2017 Policy Agenda

The Children’s Cause for Cancer Advocacy (CCCA) is the leading national advocacy organization working to achieve access to more effective and less harmful pediatric cancer therapies; to expand resources for research and specialized care; and to address the unique needs and challenges of childhood cancer survivors and their families.  CCCA leads efforts to ensure that the needs and perspectives of children with cancer are integrated into the highest deliberations on health care and cancer policy at the Federal level.

Each year, approximately 13,500 children under the age of 15 are diagnosed with cancer - that's more than one classroom of children each day.  While the survival rates for some childhood cancers have improved significantly, there are still several cancers for which mortality remains high. And, despite our progress, cancer remains the number one cause of death by disease in our children. 

The 2017 policy agenda for CCCA addresses the most significant barriers to care along the continuum of the childhood cancer journey:  access to care, the availability of treatments, and the post-treatment survivorship landscape.

 

Treatment

New Therapies

In the past 20 years, only two new drugs have been approved for any childhood cancer.  The small population of children with cancer provides little market incentive for the biopharmaceutical industry to develop new pediatric oncology drugs.  Children with cancer are currently treated with drugs that were developed several decades ago for adults and research documents that they are very damaging to their physical and intellectual development. Childhood cancer remains the leading cause of disease-related death in our children, and new and better therapies are sorely needed for children battling cancer.

BPCA / PREA

Congress has acknowledged obstacles to the appropriate use of drugs in children by enacting the Best Pharmaceuticals for Children Act (BPCA) and the Pediatric Research Equity Act (PREA), two laws that provide requirements and incentives for testing certain drugs in children.  Together, BPCA and PREA create a “carrot and stick” approach to yield important new safety and dosing information for products used to treat children.

The BPCA, originally established in 1997, created a pediatric exclusivity incentive.  Under BPCA, sponsors receive six months of additional market exclusivity as an incentive to conduct studies of drug and biologicals for use in children. 

PREA was enacted in 2003, and was designed to work in conjunction with BPCA.  PREA requires that pharmaceutical manufacturers conduct pediatric studies of certain drug and biologicals before they are marketed, unless a waiver or deferral is granted by the FDA. Under PREA, pediatric studies are required only for drugs that are developed for diseases that occur in both adults and children. Common adult cancers (e.g. breast, colon, lung and prostate cancer) do not occur in children, so virtually all oncology drugs approved for adults are waived of pediatric study requirements.  In addition, PREA specifies that studies are not required for drugs used to treat rare or orphan diseases, therefore excluding application to all forms of childhood cancer.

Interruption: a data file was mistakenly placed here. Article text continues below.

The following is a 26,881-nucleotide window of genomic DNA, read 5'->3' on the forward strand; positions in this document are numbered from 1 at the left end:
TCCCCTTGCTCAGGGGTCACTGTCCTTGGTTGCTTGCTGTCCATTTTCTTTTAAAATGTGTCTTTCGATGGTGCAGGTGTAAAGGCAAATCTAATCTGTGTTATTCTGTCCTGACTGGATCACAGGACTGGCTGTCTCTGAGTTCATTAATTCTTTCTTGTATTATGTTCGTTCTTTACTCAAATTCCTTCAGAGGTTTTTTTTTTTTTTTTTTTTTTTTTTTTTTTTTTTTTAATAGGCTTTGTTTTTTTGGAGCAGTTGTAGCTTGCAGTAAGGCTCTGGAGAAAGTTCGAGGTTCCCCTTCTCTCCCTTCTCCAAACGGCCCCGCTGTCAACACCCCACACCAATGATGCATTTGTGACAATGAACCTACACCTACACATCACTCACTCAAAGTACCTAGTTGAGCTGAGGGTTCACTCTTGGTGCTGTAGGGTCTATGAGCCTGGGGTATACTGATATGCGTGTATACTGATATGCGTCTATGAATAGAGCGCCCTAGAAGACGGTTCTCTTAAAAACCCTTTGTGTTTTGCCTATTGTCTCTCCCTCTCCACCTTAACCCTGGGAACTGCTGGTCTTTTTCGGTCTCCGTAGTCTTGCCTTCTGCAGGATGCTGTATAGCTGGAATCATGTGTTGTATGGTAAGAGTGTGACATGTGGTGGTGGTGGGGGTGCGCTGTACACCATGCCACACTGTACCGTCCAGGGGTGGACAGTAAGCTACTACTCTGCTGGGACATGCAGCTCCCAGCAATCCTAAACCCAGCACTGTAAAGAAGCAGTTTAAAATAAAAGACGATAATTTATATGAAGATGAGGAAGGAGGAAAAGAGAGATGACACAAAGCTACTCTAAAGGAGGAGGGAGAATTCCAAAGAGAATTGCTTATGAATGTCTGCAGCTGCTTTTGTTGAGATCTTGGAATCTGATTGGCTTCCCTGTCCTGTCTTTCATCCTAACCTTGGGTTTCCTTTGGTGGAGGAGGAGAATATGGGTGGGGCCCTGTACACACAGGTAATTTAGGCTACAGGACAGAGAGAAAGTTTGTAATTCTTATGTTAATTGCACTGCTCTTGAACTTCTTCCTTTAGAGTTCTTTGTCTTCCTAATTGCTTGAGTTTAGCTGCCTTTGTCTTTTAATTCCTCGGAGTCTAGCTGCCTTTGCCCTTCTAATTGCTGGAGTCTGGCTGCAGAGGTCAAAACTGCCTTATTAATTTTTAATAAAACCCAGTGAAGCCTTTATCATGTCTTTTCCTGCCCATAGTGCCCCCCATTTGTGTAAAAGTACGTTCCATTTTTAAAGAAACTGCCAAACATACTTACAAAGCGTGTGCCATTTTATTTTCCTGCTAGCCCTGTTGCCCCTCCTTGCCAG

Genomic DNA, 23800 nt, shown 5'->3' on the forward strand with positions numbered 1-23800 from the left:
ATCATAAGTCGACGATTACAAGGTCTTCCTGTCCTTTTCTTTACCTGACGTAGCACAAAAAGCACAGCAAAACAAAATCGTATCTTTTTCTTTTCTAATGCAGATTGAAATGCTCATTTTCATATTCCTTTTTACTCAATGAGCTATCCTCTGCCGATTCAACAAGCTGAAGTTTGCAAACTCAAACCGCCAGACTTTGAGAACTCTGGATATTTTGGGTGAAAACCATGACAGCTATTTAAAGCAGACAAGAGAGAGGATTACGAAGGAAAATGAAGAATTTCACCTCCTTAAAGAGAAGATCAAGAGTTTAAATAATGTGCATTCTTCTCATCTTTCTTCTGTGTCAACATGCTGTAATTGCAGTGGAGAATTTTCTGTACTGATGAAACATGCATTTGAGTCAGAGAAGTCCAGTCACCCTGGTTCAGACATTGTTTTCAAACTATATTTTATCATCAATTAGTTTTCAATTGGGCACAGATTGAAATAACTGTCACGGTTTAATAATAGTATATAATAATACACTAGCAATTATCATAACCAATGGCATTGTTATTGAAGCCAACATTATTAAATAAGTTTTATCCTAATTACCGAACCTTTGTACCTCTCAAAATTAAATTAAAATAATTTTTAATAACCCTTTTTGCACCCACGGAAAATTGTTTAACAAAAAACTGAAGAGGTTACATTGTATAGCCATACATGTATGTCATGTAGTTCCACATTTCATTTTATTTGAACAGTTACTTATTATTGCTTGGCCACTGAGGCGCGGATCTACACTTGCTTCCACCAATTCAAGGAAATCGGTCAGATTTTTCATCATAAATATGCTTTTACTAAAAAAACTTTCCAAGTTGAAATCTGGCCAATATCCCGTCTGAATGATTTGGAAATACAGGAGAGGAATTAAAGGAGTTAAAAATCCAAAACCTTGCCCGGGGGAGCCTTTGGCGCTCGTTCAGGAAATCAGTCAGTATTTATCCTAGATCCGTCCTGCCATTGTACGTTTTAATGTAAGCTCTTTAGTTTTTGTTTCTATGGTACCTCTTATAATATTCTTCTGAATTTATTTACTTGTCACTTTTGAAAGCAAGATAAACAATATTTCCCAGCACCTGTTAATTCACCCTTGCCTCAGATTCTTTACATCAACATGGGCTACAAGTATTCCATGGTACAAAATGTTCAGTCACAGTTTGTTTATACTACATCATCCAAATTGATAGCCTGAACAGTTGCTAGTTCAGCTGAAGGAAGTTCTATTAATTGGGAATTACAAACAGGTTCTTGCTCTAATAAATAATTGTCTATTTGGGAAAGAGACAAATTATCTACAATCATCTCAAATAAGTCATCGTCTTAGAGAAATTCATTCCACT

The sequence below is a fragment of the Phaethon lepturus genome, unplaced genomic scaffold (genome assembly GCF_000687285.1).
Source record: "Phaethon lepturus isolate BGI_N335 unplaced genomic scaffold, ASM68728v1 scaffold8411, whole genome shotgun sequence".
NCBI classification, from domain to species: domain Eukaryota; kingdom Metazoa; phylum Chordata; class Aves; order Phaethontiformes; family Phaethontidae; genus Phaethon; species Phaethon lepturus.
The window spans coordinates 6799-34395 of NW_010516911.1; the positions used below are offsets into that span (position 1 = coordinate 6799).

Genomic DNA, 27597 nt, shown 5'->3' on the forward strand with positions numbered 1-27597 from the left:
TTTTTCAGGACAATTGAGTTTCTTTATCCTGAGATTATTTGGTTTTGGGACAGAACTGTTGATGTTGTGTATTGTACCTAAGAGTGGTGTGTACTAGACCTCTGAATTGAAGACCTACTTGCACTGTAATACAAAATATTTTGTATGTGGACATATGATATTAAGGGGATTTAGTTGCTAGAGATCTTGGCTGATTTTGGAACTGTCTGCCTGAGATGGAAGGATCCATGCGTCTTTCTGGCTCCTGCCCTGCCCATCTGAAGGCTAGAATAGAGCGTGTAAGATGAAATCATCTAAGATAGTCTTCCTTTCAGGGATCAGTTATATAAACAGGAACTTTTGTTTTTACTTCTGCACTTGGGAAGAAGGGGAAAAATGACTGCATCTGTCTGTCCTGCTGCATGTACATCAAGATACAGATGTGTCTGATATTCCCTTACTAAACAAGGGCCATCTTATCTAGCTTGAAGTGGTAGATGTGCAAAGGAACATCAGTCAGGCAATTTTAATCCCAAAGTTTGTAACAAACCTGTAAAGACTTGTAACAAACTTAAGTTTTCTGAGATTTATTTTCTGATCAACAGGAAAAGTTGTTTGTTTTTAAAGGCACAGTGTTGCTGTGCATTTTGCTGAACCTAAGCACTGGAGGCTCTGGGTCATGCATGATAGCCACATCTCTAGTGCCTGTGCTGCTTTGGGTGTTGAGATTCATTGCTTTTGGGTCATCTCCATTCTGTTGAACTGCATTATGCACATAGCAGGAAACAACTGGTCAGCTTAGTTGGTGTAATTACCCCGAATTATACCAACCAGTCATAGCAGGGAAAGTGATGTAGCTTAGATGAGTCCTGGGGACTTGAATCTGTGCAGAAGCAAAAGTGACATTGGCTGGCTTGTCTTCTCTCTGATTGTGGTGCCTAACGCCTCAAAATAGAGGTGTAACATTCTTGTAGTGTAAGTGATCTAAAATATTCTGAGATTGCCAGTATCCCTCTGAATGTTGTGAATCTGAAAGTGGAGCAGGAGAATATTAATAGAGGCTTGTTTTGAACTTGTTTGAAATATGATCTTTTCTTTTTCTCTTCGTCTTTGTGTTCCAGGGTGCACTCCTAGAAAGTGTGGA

While BPCA and PREA have yielded important new safety and labeling information for other children’s diseases, the laws have had a very modest impact on childhood cancer. 

Pediatric Cancer Public-Private Drug Development

On October 27, 2016, Children’s Cause for Cancer Advocacy (CCCA), the Pharmaceutical Research and Manufacturers of America (PhRMA), and the Biotechnology Innovation Organization (BIO) convened a diverse group of key stakeholders and experts in pediatric oncology drug development to discuss scientific and operational challenges of developing new drugs for children with cancer and to explore potential approaches to solving them. The workshop brought together pediatric oncologists and other clinicians from leading medical centers and children’s hospitals in the U.S., Europe, and Canada, academicians, patient and provider advocacy groups, nonprofit consortia and cooperative groups, senior officials at the Food and Drug Administration (FDA) and National Cancer Institute (NCI)/National Institutes of Health (NIH), and representatives of 15 biopharmaceutical research companies.

Workshop participants agreed that the next step should be the creation of a pre-competitive public-private partnership that will explore potential approaches to solving the identified challenges. Throughout 2017 Children’s Cause will be working with stakeholders to evaluate a variety of business structures and methodologies that would generate capital support and deliver a pipeline of potential treatments for pediatric cancer clinical trials.